chapter 7, risks, georgia, trustee, house

Rolling the Dice with Chapter 7 Bankruptcy

One of the scariest things about Chapter 7 for many debtors is the fact that a trustee may choose to put your house on the market to see if she can recover money for your creditors.  As a general rule in Georgia, if you have less than $21,500 equity in your house and you are single or if you have less than $43,000 equity and you are married, the trustee is not going to waste her time trying to sell your house.

However, who determines the value of your house?  The first place a Chapter 7 trustee may look is the tax assessors value of your house.  A second source of valuation would be for her to have her real estate expert conduct a drive by appraisal of your house to see if they agree with your valuation.  If they disagree, they have the right market your house and test the waters.

In this current depressed real estate market, Chapter 7 trustees rarely try to market anyone’s house.

About seven years ago, I had a bankruptcy client from Dalton, Georgia whose property had significantly declined in value since she purchased it.  After she moved into the house, the local power company installed high power electrical lines right next to her home.  Then, to make matters worse, the local gas company installed an above ground gas line right along it as well.  This new gas line was right next to her master bathroom!  What kind of person in Dalton would ever want to purchase a house like this?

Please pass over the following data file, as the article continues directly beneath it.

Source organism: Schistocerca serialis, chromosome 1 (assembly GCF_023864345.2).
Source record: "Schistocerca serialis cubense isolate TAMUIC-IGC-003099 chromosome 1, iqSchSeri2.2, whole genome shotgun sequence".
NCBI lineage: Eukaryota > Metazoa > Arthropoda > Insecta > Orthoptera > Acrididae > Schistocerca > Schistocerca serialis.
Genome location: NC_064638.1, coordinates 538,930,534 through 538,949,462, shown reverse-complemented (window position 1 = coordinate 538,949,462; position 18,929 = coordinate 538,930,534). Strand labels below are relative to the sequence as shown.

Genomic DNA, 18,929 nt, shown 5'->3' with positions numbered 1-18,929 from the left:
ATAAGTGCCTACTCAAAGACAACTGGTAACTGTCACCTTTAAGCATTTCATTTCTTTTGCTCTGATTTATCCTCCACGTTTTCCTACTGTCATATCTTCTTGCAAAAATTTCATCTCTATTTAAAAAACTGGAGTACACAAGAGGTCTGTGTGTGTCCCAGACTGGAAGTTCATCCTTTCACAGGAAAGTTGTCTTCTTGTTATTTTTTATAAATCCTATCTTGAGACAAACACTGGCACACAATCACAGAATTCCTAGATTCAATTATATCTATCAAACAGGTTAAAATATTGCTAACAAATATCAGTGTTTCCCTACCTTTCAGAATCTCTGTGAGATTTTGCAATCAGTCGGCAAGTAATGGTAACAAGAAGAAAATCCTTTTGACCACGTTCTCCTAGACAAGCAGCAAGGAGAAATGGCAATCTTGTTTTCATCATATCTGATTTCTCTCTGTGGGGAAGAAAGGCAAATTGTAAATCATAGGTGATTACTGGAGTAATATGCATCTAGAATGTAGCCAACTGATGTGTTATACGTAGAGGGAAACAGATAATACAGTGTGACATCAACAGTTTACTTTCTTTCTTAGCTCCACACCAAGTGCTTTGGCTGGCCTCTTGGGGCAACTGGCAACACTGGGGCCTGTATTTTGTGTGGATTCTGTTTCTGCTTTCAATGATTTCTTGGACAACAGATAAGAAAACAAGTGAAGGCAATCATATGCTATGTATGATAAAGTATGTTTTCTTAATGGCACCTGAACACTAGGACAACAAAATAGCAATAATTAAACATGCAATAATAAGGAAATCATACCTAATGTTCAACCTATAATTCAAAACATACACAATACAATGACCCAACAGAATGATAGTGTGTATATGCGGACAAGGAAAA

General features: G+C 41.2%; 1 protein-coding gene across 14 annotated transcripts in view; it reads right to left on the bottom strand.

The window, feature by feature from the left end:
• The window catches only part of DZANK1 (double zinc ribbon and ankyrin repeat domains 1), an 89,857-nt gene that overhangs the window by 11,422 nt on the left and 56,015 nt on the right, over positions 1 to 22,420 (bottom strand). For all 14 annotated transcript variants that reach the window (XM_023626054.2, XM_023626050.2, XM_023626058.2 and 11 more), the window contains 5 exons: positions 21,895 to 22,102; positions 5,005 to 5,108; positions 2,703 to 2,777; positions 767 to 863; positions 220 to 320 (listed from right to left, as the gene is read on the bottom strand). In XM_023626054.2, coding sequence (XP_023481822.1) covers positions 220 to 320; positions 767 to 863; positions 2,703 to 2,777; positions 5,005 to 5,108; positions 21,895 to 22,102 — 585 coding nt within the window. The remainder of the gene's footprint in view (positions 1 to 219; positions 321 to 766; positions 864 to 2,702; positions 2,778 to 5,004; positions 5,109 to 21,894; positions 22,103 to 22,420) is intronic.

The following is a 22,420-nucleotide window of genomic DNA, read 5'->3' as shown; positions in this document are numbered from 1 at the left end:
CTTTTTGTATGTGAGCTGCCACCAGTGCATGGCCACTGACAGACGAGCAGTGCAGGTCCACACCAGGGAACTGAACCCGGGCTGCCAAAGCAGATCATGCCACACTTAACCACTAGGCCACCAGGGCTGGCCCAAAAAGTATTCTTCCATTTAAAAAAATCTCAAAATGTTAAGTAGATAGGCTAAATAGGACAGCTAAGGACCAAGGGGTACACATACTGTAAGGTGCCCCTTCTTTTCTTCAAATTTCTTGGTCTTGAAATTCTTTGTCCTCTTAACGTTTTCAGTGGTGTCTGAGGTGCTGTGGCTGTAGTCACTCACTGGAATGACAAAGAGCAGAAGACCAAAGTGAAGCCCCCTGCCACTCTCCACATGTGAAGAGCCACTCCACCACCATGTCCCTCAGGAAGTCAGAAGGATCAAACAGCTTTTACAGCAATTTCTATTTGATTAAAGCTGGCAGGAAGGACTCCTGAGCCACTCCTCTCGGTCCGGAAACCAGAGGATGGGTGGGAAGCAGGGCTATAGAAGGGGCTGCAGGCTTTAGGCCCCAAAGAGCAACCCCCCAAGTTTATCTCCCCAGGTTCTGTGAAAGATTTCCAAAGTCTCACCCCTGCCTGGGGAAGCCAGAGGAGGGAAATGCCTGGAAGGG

Even with all these problems, the Chapter 7 trustee wanted test the waters by putting the property on the market because it was in a nice area of Dalton.  In this case, I tried to convince the client to let the trustee market the property because I believed that no one in their right mind would ever buy it for a price that was higher than she paid.

This client did not want to risk her home being bought out from under her.  As  a result, we ended up converting the case to Chapter 13 and paying the unsecured creditors the same amount of money that they would have received if the trustee had obtained his unrealistic sales price.

If you ever think your home might sell for more than what you owe plus the exemption amount you are allowed under Georgia law, don’t file Chapter 7 unless you are willing to give the trustee a chance to sell it.

Other Posts:

1.  What is Chapter 13?

2. What is Chapter 7?

3. How much does it cost to file?

4. What is the Means Test